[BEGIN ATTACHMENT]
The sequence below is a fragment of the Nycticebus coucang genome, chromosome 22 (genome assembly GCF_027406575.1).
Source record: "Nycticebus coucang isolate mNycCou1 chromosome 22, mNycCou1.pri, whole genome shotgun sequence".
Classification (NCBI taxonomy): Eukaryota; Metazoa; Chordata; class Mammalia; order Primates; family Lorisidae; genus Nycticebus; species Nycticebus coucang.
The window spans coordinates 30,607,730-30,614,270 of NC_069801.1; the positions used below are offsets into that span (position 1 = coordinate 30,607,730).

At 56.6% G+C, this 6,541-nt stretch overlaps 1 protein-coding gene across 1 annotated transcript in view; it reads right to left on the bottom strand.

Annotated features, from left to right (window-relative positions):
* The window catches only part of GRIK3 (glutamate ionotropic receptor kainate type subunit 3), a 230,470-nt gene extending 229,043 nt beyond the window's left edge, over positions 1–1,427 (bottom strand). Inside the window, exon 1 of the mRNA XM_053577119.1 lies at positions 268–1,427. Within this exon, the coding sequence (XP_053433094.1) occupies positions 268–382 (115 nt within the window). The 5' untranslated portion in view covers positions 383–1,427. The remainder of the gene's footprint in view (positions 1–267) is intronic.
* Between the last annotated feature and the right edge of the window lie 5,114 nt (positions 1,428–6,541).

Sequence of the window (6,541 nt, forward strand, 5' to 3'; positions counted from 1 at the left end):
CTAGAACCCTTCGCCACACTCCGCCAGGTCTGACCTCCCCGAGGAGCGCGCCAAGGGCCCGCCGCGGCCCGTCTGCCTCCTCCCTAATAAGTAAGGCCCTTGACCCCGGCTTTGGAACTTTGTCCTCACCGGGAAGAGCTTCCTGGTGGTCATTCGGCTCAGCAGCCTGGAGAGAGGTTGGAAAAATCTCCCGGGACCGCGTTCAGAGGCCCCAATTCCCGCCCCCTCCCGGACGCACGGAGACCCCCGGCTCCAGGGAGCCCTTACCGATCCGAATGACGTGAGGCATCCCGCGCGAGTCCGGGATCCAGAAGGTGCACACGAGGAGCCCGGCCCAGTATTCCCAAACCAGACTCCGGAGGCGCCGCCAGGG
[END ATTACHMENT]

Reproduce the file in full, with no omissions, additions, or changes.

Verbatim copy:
The sequence below is a fragment of the Nycticebus coucang genome, chromosome 22 (genome assembly GCF_027406575.1).
Source record: "Nycticebus coucang isolate mNycCou1 chromosome 22, mNycCou1.pri, whole genome shotgun sequence".
Classification (NCBI taxonomy): Eukaryota; Metazoa; Chordata; class Mammalia; order Primates; family Lorisidae; genus Nycticebus; species Nycticebus coucang.
The window spans coordinates 30,607,730-30,614,270 of NC_069801.1; the positions used below are offsets into that span (position 1 = coordinate 30,607,730).

At 56.6% G+C, this 6,541-nt stretch overlaps 1 protein-coding gene across 1 annotated transcript in view; it reads right to left on the bottom strand.

Annotated features, from left to right (window-relative positions):
* The window catches only part of GRIK3 (glutamate ionotropic receptor kainate type subunit 3), a 230,470-nt gene extending 229,043 nt beyond the window's left edge, over positions 1–1,427 (bottom strand). Inside the window, exon 1 of the mRNA XM_053577119.1 lies at positions 268–1,427. Within this exon, the coding sequence (XP_053433094.1) occupies positions 268–382 (115 nt within the window). The 5' untranslated portion in view covers positions 383–1,427. The remainder of the gene's footprint in view (positions 1–267) is intronic.
* Between the last annotated feature and the right edge of the window lie 5,114 nt (positions 1,428–6,541).

Sequence of the window (6,541 nt, forward strand, 5' to 3'; positions counted from 1 at the left end):
CTAGAACCCTTCGCCACACTCCGCCAGGTCTGACCTCCCCGAGGAGCGCGCCAAGGGCCCGCCGCGGCCCGTCTGCCTCCTCCCTAATAAGTAAGGCCCTTGACCCCGGCTTTGGAACTTTGTCCTCACCGGGAAGAGCTTCCTGGTGGTCATTCGGCTCAGCAGCCTGGAGAGAGGTTGGAAAAATCTCCCGGGACCGCGTTCAGAGGCCCCAATTCCCGCCCCCTCCCGGACGCACGGAGACCCCCGGCTCCAGGGAGCCCTTACCGATCCGAATGACGTGAGGCATCCCGCGCGAGTCCGGGATCCAGAAGGTGCACACGAGGAGCCCGGCCCAGTATTCCCAAACCAGACTCCGGAGGCGCCGCCAGGG